These three unparalleled words of such rich meaning have lived far beyond their day. Centuries on, after the Roman expulsion, it once more regained its ancient status. Revived again, its voice of hope resounded in us, down through our darkest ages.

* “Tikvah” in Hebrew, is understood as Hope, Strap or Band.
* “Chut” in Hebrew, is a String, a Strand, a Rope.
* “Shani”, in Hebrew, is the color Scarlet.

Preceding the conquest of Jericho, two powerful historical acts of symbolism were enacted, and one soon afterwards, by the people of Israel in following Joshua’s orders from God.

A. The erection of “Galed,” the Mound of Witness, in Gilgal (Joshua 4).
Twelve men, one from each of the twelve tribes carried a stone from the Jordan River crossing, in solemn procession ahead of the Ark of the Covenant, marching into Canaan, the Land of Promise. At day’s end they piled the stones into a single mound as an everlasting remembrance for the people of Israel of the miraculous crossing, as the waters of Jordan were invisibly rolled back for them to cross over into their God-given inheritance.

B. The mass circumcision at Gilgal (Joshua 5). If A. symbolized coming into the Promised Land, B. formed an extraordinary re-dedication. Circumcision in Hebrew is “Brit” - Covenant, so named for the act which sealed God’s covenant with Abraham. The entrance into the land was accompanied by a national renewal of the Covenant.

C. The crime of Achan. The extreme public enforcement of adherence to God’s guidance. (Joshua 7)

Mighty acts as all of the above three were, none of them reached the magic aura carried through the ages of the three words said by two boys in grace and truth of life promise to a woman and her family in Jericho, a city destined for total and complete destruction.

In numerous ways, the fulfillment of the Zionist dream of the 19th-20th centuries during the passionate rise in the return to Zion, is as miraculous as the original series of events when Israel first marched into its appointed land under the leadership of Joshua, and into the ceaseless wars that were inevitably to follow.
Arguably Jericho’s three reverberating words should have been Israel’s motto if not its very insignia.

What powerful three words of hope they have become for us, a verbal banner-like emblem expressing an inherent attitude of symbolisms, a “Shofar”- horn blowing, a reunification yearning for our people on our land. Three words for which, (as with the well known “Next Year In Jerusalem,”) throughout the past two millennia were uttered as a prayer of the highest of all wishes to come true . . .which it surely did.



From the earliest time of my self awareness, I recalled my spontaneous forgetfulness, uniquely in regard to the unwholesome; if an individual fit such a category– that person’s name inevitably slipped my mind. The contrast to my memory norm was/is of extreme, as my memory in regard to subjects of my interest could easily be described as– total recall, just as it’s visual aspect is of photographic memory.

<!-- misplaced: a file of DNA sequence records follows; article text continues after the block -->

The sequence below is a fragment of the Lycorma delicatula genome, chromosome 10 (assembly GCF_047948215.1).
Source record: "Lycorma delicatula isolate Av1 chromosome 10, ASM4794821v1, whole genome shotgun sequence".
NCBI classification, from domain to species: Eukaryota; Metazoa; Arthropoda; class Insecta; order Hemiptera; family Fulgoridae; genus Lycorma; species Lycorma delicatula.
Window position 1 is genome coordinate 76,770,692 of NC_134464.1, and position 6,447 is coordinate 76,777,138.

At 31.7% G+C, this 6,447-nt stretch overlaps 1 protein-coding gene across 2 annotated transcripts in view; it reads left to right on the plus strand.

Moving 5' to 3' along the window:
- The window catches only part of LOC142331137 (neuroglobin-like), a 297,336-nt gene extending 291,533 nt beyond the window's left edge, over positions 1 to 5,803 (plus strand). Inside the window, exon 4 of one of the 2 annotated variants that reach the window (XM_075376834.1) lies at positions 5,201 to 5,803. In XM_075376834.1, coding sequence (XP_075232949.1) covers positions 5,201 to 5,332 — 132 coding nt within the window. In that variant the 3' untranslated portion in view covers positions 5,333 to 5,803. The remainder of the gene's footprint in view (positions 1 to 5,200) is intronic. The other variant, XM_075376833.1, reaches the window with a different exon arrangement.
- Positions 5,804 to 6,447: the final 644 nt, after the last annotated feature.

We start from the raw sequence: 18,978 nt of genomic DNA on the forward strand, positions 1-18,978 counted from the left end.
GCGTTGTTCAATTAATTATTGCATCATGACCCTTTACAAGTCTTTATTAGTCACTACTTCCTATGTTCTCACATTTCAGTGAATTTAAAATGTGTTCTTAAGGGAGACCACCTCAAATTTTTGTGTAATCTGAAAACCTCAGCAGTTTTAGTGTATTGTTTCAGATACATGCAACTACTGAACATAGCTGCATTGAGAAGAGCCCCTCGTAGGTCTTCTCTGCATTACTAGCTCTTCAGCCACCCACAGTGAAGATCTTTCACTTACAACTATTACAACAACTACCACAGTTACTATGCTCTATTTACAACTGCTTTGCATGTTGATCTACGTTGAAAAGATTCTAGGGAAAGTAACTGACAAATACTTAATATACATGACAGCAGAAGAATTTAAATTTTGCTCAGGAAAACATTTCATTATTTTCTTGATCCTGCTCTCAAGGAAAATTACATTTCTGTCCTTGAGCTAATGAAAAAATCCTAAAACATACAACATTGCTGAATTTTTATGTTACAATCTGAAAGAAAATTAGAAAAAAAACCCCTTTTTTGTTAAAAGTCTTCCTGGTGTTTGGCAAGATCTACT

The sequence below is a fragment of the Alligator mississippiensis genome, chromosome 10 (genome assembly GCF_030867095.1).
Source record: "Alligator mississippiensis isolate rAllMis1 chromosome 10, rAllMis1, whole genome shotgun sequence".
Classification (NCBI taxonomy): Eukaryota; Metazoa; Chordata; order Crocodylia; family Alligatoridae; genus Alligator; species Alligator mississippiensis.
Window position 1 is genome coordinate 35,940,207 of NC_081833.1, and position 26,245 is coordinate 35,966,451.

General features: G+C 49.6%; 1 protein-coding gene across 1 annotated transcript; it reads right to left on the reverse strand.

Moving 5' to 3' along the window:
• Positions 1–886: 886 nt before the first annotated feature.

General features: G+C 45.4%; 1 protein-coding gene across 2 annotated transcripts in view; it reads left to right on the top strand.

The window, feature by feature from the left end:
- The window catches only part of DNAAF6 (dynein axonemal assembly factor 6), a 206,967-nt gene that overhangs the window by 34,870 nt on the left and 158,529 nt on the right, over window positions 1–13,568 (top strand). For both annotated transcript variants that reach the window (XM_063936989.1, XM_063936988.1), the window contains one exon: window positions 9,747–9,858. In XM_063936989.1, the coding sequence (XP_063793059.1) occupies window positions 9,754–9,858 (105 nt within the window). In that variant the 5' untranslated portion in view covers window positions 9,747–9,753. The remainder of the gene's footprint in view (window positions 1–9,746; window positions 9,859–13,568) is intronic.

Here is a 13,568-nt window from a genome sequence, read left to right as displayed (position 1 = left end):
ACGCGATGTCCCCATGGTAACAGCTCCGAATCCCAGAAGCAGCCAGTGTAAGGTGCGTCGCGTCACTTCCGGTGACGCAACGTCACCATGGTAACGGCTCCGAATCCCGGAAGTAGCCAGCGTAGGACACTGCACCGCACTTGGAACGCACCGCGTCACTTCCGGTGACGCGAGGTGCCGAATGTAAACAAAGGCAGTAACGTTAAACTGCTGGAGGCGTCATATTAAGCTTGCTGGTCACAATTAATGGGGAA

Growing up in Israeli circumstances, cultural black and white attitudes influenced my formative years, enabling /fostering an ever decisive if not blunt reaction to become second nature in distinguishing right from wrong. That matter of fact behavior forever caused unexpected cultural conflicts with those around me since settling in New York City in 1962. I came as an emigrant artist to New York’s art center, yet no one seemed to have understood my instinctive harsh cut-offs from whatever I perceived to be of an unwholesome category.

Later years in American life instated the politically correct as the norm, perhaps it’s being eased to predominance was due to fading color strength of values by the rising brightness of material goals, perhaps that rise was ushered in to mainstream society by a traditional soft and polite longtime mellowing majority . By contrast to which my own inclinations remained as they were– intact and apart.

When my own two brothers whom I helped to attain doctorates degrees and to become Americans, motivated by greed, aligned themselves in an act of disloyal moral betrayal with my enemy, against me years ago, my final words were obvious: “I do not know you, you exist no more and are gone from my life”. Such natural ability to act in an unshaken, everlasting conviction of extreme, while devoid of anger, placed me time and again in the harshest of light with those around me– a predicament for which I had no answer until one unexpected day in November, 2006.

That day for the first time, I recognized the footprints of my source, I understood how to link my manner of conduct with millennia of my inherent tribal custom of repeated uncompromising stands, so clearly stated in the scriptures.
Psalm 101    
1 Corinthians 5:11 1 Timothy 6:1-6 2 Timothy 3: 1-5
Matthew 25: 31- 46 James 4: 4 2 Corinthians 6: 14- 18